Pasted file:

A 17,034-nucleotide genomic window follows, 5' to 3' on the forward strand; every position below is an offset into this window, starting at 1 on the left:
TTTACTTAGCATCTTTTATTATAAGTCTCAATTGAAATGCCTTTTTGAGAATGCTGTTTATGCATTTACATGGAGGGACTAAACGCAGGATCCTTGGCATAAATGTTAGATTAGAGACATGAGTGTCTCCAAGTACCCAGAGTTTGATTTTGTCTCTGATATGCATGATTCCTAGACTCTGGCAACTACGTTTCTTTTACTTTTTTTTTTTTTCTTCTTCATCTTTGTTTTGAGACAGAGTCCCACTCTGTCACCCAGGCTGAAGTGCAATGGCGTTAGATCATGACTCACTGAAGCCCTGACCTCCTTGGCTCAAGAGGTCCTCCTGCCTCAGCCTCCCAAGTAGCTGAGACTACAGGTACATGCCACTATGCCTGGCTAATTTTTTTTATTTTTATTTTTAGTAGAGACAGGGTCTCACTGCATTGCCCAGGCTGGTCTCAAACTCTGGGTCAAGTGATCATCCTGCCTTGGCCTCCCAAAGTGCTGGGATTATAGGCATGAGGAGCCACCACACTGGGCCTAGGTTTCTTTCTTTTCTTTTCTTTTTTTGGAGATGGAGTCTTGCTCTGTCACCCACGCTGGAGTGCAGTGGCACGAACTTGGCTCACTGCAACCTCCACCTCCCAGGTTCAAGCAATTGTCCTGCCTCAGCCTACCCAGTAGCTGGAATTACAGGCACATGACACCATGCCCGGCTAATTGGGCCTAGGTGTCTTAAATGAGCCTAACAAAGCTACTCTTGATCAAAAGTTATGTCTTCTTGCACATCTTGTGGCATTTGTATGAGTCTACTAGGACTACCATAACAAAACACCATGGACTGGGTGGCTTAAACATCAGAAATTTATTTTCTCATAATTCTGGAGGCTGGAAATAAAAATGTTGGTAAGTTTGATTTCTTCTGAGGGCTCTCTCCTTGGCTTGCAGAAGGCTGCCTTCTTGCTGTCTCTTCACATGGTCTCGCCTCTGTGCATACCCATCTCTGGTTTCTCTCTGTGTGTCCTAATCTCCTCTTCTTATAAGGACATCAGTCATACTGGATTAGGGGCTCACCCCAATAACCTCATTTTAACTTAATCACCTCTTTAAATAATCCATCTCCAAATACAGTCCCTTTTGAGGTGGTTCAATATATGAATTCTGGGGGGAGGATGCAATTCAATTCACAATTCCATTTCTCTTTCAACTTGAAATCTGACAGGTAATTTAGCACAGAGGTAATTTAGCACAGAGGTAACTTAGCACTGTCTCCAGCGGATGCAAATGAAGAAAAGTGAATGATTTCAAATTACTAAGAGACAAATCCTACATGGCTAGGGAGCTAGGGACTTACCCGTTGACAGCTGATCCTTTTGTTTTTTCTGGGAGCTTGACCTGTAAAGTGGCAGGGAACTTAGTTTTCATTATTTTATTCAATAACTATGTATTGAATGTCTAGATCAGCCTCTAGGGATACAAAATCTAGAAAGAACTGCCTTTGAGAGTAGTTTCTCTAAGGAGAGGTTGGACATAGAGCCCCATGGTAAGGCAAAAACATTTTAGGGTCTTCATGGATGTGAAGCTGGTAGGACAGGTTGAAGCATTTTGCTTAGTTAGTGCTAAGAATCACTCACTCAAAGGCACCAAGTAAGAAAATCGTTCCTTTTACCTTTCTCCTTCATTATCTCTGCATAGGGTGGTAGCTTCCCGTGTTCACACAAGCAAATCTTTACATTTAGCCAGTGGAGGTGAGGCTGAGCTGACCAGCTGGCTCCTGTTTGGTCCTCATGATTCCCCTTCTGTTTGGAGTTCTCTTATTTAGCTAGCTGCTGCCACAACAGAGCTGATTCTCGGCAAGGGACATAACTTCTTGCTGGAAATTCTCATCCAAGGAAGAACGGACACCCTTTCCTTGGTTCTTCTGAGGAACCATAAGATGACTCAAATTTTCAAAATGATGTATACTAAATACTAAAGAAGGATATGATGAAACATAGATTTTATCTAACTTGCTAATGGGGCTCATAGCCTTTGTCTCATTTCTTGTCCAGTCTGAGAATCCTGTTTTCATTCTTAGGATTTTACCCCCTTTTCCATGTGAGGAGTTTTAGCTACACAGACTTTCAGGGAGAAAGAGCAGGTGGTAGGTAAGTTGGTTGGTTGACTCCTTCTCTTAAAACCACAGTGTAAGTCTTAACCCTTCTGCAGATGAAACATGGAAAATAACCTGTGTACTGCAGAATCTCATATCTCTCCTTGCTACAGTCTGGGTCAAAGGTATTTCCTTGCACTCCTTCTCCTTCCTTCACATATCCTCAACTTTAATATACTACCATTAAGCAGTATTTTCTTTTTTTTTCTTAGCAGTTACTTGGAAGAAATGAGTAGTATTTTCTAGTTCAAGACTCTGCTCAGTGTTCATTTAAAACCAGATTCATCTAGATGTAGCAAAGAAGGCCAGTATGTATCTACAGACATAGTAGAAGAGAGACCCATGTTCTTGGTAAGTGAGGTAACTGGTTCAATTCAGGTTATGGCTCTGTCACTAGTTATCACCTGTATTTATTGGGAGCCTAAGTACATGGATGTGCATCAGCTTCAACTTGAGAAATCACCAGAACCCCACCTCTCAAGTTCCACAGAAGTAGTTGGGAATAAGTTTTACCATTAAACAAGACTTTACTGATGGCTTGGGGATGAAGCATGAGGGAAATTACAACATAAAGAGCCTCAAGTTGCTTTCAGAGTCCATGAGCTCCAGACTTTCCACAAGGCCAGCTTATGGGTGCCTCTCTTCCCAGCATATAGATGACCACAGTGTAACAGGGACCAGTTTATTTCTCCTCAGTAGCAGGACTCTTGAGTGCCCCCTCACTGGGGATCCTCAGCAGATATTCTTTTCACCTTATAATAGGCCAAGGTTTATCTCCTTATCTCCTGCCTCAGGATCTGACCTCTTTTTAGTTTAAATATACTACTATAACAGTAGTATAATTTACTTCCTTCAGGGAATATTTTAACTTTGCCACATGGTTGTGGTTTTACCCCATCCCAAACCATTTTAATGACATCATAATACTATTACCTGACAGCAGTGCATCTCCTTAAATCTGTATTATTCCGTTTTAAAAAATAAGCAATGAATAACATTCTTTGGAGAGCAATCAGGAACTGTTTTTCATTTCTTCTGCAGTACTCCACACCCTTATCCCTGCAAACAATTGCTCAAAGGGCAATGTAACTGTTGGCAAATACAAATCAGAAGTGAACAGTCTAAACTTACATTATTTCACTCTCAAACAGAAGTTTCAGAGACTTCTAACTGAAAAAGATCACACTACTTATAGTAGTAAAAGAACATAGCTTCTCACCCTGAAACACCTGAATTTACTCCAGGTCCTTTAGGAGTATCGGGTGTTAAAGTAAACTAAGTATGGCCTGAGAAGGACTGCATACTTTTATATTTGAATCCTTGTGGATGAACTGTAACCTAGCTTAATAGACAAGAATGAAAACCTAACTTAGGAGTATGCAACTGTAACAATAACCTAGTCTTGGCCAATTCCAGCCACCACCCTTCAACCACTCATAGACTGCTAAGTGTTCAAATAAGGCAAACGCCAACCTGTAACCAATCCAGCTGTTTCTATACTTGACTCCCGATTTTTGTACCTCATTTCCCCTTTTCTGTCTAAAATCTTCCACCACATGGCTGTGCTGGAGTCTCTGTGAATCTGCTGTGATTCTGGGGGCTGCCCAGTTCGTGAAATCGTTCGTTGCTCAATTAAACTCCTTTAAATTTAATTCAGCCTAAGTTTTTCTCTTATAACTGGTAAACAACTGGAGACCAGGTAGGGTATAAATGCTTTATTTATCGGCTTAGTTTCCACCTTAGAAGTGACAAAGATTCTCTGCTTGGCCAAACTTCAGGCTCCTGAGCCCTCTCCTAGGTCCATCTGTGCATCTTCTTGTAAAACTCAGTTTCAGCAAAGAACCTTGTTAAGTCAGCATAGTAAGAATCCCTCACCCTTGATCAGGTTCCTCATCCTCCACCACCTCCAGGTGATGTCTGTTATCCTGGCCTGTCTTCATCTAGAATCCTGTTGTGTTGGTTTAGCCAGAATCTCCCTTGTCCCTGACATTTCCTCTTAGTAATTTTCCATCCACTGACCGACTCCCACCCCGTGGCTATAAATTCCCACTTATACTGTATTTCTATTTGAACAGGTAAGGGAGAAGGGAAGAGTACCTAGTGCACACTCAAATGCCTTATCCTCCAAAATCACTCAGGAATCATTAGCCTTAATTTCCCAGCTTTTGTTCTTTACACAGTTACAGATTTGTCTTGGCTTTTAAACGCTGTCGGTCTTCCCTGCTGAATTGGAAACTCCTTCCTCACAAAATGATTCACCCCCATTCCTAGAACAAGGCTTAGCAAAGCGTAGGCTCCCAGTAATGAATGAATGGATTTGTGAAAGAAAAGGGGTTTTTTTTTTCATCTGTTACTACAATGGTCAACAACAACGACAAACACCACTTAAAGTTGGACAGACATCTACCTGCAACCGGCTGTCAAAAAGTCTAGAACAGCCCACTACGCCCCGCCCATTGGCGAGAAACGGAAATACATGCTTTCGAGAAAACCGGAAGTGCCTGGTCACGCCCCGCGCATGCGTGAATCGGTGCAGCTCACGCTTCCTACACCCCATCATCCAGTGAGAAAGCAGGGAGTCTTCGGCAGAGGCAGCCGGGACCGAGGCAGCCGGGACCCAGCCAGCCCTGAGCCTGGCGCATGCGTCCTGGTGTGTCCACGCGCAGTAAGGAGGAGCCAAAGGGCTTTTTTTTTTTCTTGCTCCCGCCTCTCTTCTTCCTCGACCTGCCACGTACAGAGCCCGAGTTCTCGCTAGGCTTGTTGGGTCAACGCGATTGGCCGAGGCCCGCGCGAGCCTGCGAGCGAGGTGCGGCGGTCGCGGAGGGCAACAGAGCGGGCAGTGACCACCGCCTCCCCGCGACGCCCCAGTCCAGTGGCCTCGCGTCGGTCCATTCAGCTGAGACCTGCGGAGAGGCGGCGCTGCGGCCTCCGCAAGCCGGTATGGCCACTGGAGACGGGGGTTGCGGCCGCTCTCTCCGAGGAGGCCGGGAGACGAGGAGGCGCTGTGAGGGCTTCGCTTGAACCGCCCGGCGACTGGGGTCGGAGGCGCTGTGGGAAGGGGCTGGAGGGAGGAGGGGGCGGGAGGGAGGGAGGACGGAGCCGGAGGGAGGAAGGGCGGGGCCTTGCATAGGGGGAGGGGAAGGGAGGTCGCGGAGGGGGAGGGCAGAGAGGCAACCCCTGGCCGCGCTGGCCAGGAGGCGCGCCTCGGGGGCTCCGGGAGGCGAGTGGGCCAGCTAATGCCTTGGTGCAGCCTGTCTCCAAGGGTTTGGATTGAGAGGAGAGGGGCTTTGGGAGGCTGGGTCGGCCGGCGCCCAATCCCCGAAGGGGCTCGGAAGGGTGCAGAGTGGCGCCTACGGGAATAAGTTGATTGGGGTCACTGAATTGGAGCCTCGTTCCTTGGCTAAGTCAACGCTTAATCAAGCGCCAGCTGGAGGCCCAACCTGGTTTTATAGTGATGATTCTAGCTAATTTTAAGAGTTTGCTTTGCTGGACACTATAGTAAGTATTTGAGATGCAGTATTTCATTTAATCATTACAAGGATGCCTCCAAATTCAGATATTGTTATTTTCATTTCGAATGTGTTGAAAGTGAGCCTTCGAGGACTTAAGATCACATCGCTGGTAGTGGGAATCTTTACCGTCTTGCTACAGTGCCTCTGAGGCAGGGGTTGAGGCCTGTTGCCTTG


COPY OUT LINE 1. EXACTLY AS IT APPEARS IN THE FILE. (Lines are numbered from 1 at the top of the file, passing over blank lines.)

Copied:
A 17,034-nucleotide genomic window follows, 5' to 3' on the forward strand; every position below is an offset into this window, starting at 1 on the left: